@Carl: If you had read closely, you would know that McCain had nothing to do with the mentioning of Obama's middle name. He condemned it, in fact. Oh, and when the Clinton campaigns puts out a photo of Obama in Muslim garb, does that typify the Democrat approach to politics?

Unfortunately, Obama's nebulous "message of change" appears to be more fiction than reality. Consider the rank partisanship on display by his blocking of an appointee to the FEC, a move which directly hampers McCain and helps himself.
"Whatever I think of him politically, I know that McCain is an honorable man trying hard to raise the level of debate."

Really? He thought "How do we beat the bitch?" (referring to Senator Clinton) was an "excellent question":
@Joe: I won't claim he's never made a stupid, cutting or even disrespectful remark. He has. But I don't think it makes sense to blame John McCain for some local talk radio guy brought in to warm up the crowd.
@Anonymous Coward: I didn't understand your comment, until a friend pointed out the Obama/Osama typo I had originally. I've fixed it.
So mentioning his name is off limits? Ned, can speakers just call you when they want to say something just to make sure its OK?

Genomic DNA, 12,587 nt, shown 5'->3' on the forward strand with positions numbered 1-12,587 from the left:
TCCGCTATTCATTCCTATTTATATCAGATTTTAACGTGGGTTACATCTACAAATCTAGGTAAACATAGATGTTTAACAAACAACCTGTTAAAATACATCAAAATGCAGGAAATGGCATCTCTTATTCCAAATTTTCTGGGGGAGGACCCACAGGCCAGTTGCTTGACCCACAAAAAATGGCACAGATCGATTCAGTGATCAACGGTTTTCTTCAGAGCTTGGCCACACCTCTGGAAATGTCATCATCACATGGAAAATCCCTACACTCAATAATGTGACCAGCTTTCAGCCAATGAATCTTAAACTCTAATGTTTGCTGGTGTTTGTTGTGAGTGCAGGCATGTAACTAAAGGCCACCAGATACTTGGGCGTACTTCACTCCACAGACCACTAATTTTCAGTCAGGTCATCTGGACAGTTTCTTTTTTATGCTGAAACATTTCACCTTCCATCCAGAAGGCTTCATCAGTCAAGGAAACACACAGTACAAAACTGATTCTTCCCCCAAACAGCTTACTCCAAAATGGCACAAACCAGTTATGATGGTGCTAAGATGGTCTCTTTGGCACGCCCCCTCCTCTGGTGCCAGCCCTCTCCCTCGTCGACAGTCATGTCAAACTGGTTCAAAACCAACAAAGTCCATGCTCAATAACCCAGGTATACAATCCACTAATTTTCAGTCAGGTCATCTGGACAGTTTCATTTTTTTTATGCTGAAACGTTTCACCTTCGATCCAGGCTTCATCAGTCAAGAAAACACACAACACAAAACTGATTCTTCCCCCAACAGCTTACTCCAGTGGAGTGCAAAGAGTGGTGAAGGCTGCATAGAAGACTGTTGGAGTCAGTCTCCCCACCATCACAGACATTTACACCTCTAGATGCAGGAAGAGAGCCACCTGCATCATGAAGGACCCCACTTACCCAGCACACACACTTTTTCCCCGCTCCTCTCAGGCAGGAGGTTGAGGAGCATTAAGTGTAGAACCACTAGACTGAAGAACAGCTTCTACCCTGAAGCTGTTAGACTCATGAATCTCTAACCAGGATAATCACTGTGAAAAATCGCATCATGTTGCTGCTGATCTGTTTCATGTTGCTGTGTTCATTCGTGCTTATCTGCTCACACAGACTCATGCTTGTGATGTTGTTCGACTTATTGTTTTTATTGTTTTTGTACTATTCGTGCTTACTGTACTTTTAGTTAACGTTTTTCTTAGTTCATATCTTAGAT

Yeah I have never heard anyone on the air say William Jefferson Clinton, George Herbert Walker Bush, or George Walker Bush...

Obama refuses to wear an American flag on his lapel but he has Che posters in his campaign office and wears Muslim garb in Kenya. Oh wait, is is OK to point this out?
@DavidM: of course it is OK to use his name, but please, answer my question: why do people use Obama's full name, but not John McCain's? Or for that matter, William Jefferson Clinton's? Because they do not use full names for other candidates, only Obama. I think we all understand that they are doing it to communicate a message, but they are unwilling to state what the message is.

So: why do they use Obama's full name, but not McCain's?

And are you really trotting out the "Muslim garb" thing? So has every president that visits predominantly Muslim countries. It's a sign of respect. Can you explain what you find objectionable about wearing Muslim garb in Kenya?
Obviously you ignored half my statement about the Kenyan garb and asked a question based on your emotions about it.

Read it again and tell me where I said it was objectionable to wear the garb.
I WILL state if you want to lead this country, refusing to wear our symbol while wearing other countries' symbols is troubling.
As long as we can call him "the thrice-divorced Rush Limbaugh" whenever anyone mentions his name.